Péter Márton's Picture

Péter Márton

CTO at RisingStack, microservices and brewing beer with Node.js

Designing a Microservices Architecture for Failure

A Microservices architecture makes it possible to isolate failures through well-defined service boundaries. But like in every distributed system, there is a higher chance for network, hardware or application level issues. As a consequence of service dependencies, any component can be temporarily unavailable for their consumers. To minimize the impact of partial outages we need to build fault tolerant services that can gracefully respond to certain types of outages.

This article introduces the most common techniques and architecture patterns to build and operate a highly available microservices system based on RisingStack’s Node.js Consulting & Development experience.

If you are not familiar with the patterns in this article, it doesn’t necessarily mean that you do something wrong. Building a reliable system always comes with an extra cost.

The Risk of the Microservices Architecture

The microservices architecture moves application logic to services and uses a network layer to communicate between them. Communicating over a network instead of in-memory calls brings extra latency and complexity to the system which requires cooperation between multiple physical and logical components. The increased complexity of the distributed system leads to a higher chance of particular network failures.

One of the biggest advantage of a microservices architecture over a monolithic one is that teams can independently design, develop and deploy their services. They have full ownership over their service's lifecycle. It also means that teams have no control over their service dependencies as it's more likely managed by a different team. With a microservices architecture, we need to keep in mind that provider services can be temporarily unavailable by broken releases, configurations, and other changes as they are controlled by someone else and components move independently from each other.

Graceful Service Degradation

One of the best advantages of a microservices architecture is that you can isolate failures and achieve graceful service degradation as components fail separately. For example, during an outage customers in a photo sharing application maybe cannot upload a new picture, but they can still browse, edit and share their existing photos.

Microservices fail separately in theory

Microservices fail separately (in theory)

In most of the cases, it's hard to implement this kind of graceful service degradation as applications in a distributed system depend on each other, and you need to apply several failover logics (some of them will be covered by this article later) to prepare for temporary glitches and outages.

Microservices Depend on Each Other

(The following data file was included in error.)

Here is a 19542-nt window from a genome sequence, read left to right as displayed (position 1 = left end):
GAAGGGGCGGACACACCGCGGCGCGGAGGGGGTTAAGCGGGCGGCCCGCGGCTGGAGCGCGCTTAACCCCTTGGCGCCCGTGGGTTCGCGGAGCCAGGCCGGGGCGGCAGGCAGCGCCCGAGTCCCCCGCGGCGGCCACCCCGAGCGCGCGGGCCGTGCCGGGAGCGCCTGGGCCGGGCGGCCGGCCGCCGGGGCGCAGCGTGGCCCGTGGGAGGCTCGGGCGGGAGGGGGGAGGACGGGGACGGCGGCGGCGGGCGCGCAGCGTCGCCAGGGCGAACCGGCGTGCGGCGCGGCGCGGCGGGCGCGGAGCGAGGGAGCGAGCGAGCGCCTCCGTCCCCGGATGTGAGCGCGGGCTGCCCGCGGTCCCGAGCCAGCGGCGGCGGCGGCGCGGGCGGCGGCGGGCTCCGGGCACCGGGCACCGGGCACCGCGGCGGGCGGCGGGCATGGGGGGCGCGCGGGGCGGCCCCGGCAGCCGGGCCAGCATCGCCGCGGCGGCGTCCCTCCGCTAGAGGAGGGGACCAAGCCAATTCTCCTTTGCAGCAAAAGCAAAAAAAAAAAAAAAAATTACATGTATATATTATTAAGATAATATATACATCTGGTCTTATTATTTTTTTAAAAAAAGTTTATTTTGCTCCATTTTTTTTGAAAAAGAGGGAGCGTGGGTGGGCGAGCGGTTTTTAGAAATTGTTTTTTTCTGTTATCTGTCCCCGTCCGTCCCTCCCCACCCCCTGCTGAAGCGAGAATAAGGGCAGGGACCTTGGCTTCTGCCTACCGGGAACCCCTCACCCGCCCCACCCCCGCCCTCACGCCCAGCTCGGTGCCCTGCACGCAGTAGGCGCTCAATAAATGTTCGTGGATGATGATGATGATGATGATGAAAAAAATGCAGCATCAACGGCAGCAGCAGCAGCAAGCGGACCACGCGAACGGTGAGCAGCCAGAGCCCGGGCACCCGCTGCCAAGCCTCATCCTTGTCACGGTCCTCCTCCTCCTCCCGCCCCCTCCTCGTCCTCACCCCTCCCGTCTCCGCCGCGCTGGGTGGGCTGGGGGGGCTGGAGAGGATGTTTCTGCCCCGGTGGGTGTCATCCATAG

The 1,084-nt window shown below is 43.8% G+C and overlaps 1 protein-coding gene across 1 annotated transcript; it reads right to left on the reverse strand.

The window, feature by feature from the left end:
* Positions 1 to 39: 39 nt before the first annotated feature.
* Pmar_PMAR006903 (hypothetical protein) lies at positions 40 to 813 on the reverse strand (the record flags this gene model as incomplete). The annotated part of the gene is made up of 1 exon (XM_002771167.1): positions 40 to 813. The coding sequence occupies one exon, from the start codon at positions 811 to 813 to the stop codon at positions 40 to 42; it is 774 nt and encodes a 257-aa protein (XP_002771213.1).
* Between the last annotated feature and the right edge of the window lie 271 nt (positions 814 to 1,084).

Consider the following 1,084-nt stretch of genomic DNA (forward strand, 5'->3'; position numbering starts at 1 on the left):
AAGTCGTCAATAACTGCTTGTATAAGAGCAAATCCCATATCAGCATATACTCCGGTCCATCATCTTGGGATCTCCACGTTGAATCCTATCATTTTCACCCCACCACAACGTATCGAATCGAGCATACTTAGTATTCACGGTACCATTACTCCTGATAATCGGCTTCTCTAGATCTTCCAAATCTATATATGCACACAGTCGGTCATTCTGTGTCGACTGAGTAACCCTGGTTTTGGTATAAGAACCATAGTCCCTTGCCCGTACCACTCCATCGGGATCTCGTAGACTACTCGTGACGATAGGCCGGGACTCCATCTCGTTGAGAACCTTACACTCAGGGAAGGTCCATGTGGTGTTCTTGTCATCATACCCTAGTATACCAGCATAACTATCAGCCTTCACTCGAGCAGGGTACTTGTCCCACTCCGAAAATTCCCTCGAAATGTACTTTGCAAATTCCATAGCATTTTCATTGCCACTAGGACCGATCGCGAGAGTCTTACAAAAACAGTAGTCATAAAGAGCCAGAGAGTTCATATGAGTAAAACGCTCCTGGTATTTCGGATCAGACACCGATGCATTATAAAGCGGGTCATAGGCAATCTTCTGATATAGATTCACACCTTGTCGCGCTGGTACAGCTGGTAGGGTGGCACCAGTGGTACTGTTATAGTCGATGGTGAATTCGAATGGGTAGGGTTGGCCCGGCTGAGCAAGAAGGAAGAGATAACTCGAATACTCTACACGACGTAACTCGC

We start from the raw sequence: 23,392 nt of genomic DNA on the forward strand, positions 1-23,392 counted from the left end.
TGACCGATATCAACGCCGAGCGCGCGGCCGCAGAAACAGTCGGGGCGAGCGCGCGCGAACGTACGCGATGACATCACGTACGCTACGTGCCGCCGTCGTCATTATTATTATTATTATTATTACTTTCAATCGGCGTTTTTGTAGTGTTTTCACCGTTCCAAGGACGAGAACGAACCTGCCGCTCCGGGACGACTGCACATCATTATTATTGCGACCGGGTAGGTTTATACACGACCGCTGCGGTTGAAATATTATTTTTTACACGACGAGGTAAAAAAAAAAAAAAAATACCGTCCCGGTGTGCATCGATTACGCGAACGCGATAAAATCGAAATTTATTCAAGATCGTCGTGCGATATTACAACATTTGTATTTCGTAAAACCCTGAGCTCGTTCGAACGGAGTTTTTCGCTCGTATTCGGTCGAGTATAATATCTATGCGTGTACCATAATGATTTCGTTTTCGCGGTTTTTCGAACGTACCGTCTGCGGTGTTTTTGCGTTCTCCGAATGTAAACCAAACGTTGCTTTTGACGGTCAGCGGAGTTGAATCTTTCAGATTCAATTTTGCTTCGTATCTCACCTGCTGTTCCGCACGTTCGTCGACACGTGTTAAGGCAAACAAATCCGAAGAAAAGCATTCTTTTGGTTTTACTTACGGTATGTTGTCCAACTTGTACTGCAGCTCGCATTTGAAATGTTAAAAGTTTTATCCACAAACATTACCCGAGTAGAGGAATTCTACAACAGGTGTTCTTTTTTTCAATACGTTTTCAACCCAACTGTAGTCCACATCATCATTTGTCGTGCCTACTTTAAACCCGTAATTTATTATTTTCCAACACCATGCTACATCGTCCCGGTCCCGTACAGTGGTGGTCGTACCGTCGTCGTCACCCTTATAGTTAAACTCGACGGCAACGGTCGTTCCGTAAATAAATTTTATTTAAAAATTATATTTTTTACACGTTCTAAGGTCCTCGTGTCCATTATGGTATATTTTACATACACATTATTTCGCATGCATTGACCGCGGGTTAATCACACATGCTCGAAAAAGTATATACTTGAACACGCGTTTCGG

Services depend on each other and fail together without failover logics.

Change management

Google’s site reliability team has found that roughly 70% of the outages are caused by changes in a live system. When you change something in your service - you deploy a new version of your code or change some configuration - there is always a chance for failure or the introduction of a new bug.

In a microservices architecture, services depend on each other. This is why you should minimize failures and limit their negative effect. To deal with issues from changes, you can implement change management strategies and automatic rollouts.

For example, when you deploy new code, or you change some configuration, you should apply these changes to a subset of your instances gradually, monitor them and even automatically revert the deployment if you see that it has a negative effect on your key metrics.

Microservices Change Management

Change Management - Rolling Deployment

Another solution could be that you run two production environments. You always deploy to only one of them, and you only point your load balancer to the new one after you verified that the new version works as it is expected. This is called blue-green, or red-black deployment.

Reverting code is not a bad thing. You shouldn’t leave broken code in production and then think about what went wrong. Always revert your changes when it’s necessary. The sooner the better.

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Health-check and Load Balancing

Instances continuously start, restart and stop because of failures, deployments or autoscaling. It makes them temporarily or permanently unavailable. To avoid issues, your load balancer should skip unhealthy instances from the routing as they cannot serve your customers' or sub-systems' need.

Application instance health can be determined via external observation. You can do it with repeatedly calling a GET /health endpoint or via self-reporting. Modern service discovery solutions continuously collect health information from instances and configure the load-balancer to route traffic only to healthy components.


Self-healing can help to recover an application. We can talk about self-healing when an application can do the necessary steps to recover from a broken state. In most of the cases, it is implemented by an external system that watches the instances health and restarts them when they are in a broken state for a longer period. Self-healing can be very useful in most of the cases, however, in certain situations it can cause trouble by continuously restarting the application. This might happen when your application cannot give positive health status because it is overloaded or its database connection times out.